Melissa Spiesman, Chief Operating Officer of Food Rescue US has over 25 years as a hospitality and nutrition professional and has combined this experience with her passion for ending hunger and food waste to help develop innovative food recovery solutions. In 2011, Melissa joined Food Rescue US, then known as Community Plates, and now serves as their VP, National Site Director. She has helped to expand the organization nationally. Melissa supports each individual location in their day to day operations and helps them develop strategic partnerships to increase their impact on the communities they serve. With a goal of expanding to all 50 states over the next 3-5 years, she meets with individuals and organizations daily to launch new Food Rescue US affiliates.

Dinner Disrupted is a series created in partnership with libraries in Fairfield and New Haven County engaging patrons in collective discussions and actions focused on engaging residents to play a more active role in their food system. Together, we can reimagine our landscape and use the library as a test ground for reincorporating food into our landscape. Imagine a future where the public grounds are a food forests, adding biodiversity to the landscape, which ultimately helps to improve air quality, regenerate the soil, aids with water conservation, and increases public health and wellbeing. Food security is defined as the state of having reliable access to a sufficient quantity of affordable, nutritious foods. What affects food security is policy, zoning, land use, and increasingly, climate change.

The food system in America-- how we produce, process, distribute, and consume food—is broken. Market researcher and bestselling author Paco Underhill sets out to solve these problems and show us where our eating and driving lives are headed in his newest book, How We Eat: The Brave New World of Food and Drink. Underhill takes an upbeat, hopeful, and characteristically witty approach to how we can change the way we consume.

How We Eat reveals the future of food in surprising ways, like how the city is getting country-fied with the rise of farmer’s markets and rooftop farms; how supermarkets are on their way out with their most valuable real estate, their parking lot, for growing their own food and hosting community events; and how marijuana farmers, who have been using artificial light to grow a crop for years, have developed a playbook so mainstream merchants and farmers across the world can grow food in an uncertain future.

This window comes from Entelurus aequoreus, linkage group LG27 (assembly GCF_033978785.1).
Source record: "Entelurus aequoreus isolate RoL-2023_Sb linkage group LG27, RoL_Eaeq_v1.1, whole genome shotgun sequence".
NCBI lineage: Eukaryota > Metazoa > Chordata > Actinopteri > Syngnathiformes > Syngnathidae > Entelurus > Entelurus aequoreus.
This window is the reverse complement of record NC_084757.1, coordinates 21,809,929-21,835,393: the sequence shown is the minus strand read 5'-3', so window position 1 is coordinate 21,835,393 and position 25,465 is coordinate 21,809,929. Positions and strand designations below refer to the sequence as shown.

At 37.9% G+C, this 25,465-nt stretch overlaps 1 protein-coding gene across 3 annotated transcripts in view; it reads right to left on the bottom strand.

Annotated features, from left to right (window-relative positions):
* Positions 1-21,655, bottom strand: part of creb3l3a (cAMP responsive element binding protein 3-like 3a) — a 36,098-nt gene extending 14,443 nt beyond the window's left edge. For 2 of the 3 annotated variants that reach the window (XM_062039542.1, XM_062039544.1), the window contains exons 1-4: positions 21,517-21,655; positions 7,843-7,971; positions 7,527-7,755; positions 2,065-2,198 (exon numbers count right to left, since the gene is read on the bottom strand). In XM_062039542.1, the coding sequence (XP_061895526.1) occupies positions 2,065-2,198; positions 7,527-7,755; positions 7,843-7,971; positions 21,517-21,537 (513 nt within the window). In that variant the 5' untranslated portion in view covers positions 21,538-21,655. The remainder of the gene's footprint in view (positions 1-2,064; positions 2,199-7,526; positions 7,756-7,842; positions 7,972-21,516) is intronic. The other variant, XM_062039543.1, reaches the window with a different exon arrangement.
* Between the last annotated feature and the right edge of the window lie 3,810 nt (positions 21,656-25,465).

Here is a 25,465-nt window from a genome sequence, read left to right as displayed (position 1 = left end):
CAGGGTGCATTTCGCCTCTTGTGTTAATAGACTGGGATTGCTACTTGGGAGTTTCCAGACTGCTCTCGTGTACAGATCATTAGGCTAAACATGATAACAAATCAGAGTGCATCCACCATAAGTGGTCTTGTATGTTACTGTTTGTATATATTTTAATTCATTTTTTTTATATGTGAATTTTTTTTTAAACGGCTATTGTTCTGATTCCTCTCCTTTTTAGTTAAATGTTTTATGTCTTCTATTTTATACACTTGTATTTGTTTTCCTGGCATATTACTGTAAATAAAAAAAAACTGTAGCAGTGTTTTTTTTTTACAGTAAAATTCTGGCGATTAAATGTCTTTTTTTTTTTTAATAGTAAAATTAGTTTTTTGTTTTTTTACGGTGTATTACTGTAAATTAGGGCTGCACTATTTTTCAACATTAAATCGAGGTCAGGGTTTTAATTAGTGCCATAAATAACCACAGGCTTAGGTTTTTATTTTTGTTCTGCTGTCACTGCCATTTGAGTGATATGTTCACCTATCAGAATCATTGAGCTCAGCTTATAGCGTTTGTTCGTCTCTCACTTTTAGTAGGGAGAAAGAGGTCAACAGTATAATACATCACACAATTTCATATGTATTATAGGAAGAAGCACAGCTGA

You may watch the program here if you missed it virtually.

Community Partners: Wakeman Town Farm, Westport Farmers Market

Paco Underhill is the founder of Envirosell, Inc., a global research and consulting firm. His clients include more than a third of the Fortune 100 list, and he has worked on supermarkets, convenience store, food, beverage, and restaurant issues in fifty countries. He has written articles for or been profiled in The New York Times, The Wall Street JournalThe Washington PostThe New YorkerSmithsonian Magazine, and more.

If you'd like to continue the discussion, join Wakeman Town Farm on Tuesday, January 18.

Dinner Disrupted is a series created in partnership with libraries in Fairfield and New Haven County engaging patrons in collective discussions and actions focused on engaging residents to play a more active role in their food system. Together, we can reimagine our landscape and use the library as a test ground for reincorporating food into our landscape. Imagine a future where the public grounds are a food forests, adding biodiversity to the landscape, which ultimately helps to improve air quality, regenerate the soil, aids with water conservation, and increases public health and wellbeing. Food security is defined as the state of having reliable access to a sufficient quantity of affordable, nutritious foods. What affects food security is policy, zoning, land use, and increasingly, climate change.